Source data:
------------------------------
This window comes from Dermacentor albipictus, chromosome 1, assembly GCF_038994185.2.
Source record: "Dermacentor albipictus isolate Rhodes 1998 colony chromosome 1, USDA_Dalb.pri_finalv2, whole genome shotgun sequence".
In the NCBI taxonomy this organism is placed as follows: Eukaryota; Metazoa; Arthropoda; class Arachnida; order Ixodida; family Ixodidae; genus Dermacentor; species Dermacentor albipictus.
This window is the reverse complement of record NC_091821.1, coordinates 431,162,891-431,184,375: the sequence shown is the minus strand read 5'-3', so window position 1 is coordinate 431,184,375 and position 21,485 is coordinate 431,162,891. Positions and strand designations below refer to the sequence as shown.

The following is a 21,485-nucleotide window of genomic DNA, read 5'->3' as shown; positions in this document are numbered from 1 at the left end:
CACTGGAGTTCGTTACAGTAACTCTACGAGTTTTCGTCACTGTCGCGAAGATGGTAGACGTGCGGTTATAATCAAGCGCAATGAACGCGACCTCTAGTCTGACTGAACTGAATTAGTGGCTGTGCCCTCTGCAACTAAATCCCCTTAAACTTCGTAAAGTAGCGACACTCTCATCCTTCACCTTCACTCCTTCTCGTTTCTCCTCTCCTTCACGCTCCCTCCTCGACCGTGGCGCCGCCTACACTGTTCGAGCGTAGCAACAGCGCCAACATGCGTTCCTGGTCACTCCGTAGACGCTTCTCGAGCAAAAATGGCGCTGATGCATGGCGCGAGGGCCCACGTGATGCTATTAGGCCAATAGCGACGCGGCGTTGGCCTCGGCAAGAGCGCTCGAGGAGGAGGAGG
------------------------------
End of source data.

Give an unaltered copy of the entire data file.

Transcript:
This window comes from Dermacentor albipictus, chromosome 1, assembly GCF_038994185.2.
Source record: "Dermacentor albipictus isolate Rhodes 1998 colony chromosome 1, USDA_Dalb.pri_finalv2, whole genome shotgun sequence".
In the NCBI taxonomy this organism is placed as follows: Eukaryota; Metazoa; Arthropoda; class Arachnida; order Ixodida; family Ixodidae; genus Dermacentor; species Dermacentor albipictus.
This window is the reverse complement of record NC_091821.1, coordinates 431,162,891-431,184,375: the sequence shown is the minus strand read 5'-3', so window position 1 is coordinate 431,184,375 and position 21,485 is coordinate 431,162,891. Positions and strand designations below refer to the sequence as shown.

The following is a 21,485-nucleotide window of genomic DNA, read 5'->3' as shown; positions in this document are numbered from 1 at the left end:
CACTGGAGTTCGTTACAGTAACTCTACGAGTTTTCGTCACTGTCGCGAAGATGGTAGACGTGCGGTTATAATCAAGCGCAATGAACGCGACCTCTAGTCTGACTGAACTGAATTAGTGGCTGTGCCCTCTGCAACTAAATCCCCTTAAACTTCGTAAAGTAGCGACACTCTCATCCTTCACCTTCACTCCTTCTCGTTTCTCCTCTCCTTCACGCTCCCTCCTCGACCGTGGCGCCGCCTACACTGTTCGAGCGTAGCAACAGCGCCAACATGCGTTCCTGGTCACTCCGTAGACGCTTCTCGAGCAAAAATGGCGCTGATGCATGGCGCGAGGGCCCACGTGATGCTATTAGGCCAATAGCGACGCGGCGTTGGCCTCGGCAAGAGCGCTCGAGGAGGAGGAGG